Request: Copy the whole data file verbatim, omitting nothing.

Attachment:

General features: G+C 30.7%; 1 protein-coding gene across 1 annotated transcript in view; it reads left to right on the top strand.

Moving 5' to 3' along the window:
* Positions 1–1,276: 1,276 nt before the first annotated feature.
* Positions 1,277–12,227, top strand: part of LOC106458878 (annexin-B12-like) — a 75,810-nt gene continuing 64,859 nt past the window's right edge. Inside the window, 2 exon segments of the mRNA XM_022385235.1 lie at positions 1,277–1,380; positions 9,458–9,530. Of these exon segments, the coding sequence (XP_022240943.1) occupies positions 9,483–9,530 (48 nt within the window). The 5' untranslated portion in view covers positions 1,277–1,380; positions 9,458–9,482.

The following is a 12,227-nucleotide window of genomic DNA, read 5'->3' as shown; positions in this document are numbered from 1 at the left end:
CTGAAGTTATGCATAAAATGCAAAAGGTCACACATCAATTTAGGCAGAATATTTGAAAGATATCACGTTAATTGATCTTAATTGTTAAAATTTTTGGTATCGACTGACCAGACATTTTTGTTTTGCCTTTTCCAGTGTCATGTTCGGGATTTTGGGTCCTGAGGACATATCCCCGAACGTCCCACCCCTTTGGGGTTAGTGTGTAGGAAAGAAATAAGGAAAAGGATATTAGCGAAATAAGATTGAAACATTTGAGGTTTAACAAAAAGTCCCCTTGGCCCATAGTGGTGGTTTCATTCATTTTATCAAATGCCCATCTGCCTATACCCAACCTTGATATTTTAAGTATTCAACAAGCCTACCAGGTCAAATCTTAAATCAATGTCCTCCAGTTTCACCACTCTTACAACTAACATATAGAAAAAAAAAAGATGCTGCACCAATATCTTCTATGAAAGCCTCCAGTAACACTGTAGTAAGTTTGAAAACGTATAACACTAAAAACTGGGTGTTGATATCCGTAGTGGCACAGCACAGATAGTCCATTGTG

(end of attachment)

General features: G+C 30.7%; 1 protein-coding gene across 1 annotated transcript in view; it reads left to right on the top strand.

Moving 5' to 3' along the window:
* Positions 1–1,276: 1,276 nt before the first annotated feature.
* Positions 1,277–12,227, top strand: part of LOC106458878 (annexin-B12-like) — a 75,810-nt gene continuing 64,859 nt past the window's right edge. Inside the window, 2 exon segments of the mRNA XM_022385235.1 lie at positions 1,277–1,380; positions 9,458–9,530. Of these exon segments, the coding sequence (XP_022240943.1) occupies positions 9,483–9,530 (48 nt within the window). The 5' untranslated portion in view covers positions 1,277–1,380; positions 9,458–9,482.

The following is a 12,227-nucleotide window of genomic DNA, read 5'->3' as shown; positions in this document are numbered from 1 at the left end:
CTGAAGTTATGCATAAAATGCAAAAGGTCACACATCAATTTAGGCAGAATATTTGAAAGATATCACGTTAATTGATCTTAATTGTTAAAATTTTTGGTATCGACTGACCAGACATTTTTGTTTTGCCTTTTCCAGTGTCATGTTCGGGATTTTGGGTCCTGAGGACATATCCCCGAACGTCCCACCCCTTTGGGGTTAGTGTGTAGGAAAGAAATAAGGAAAAGGATATTAGCGAAATAAGATTGAAACATTTGAGGTTTAACAAAAAGTCCCCTTGGCCCATAGTGGTGGTTTCATTCATTTTATCAAATGCCCATCTGCCTATACCCAACCTTGATATTTTAAGTATTCAACAAGCCTACCAGGTCAAATCTTAAATCAATGTCCTCCAGTTTCACCACTCTTACAACTAACATATAGAAAAAAAAAAGATGCTGCACCAATATCTTCTATGAAAGCCTCCAGTAACACTGTAGTAAGTTTGAAAACGTATAACACTAAAAACTGGGTGTTGATATCCGTAGTGGCACAGCACAGATAGTCCATTGTG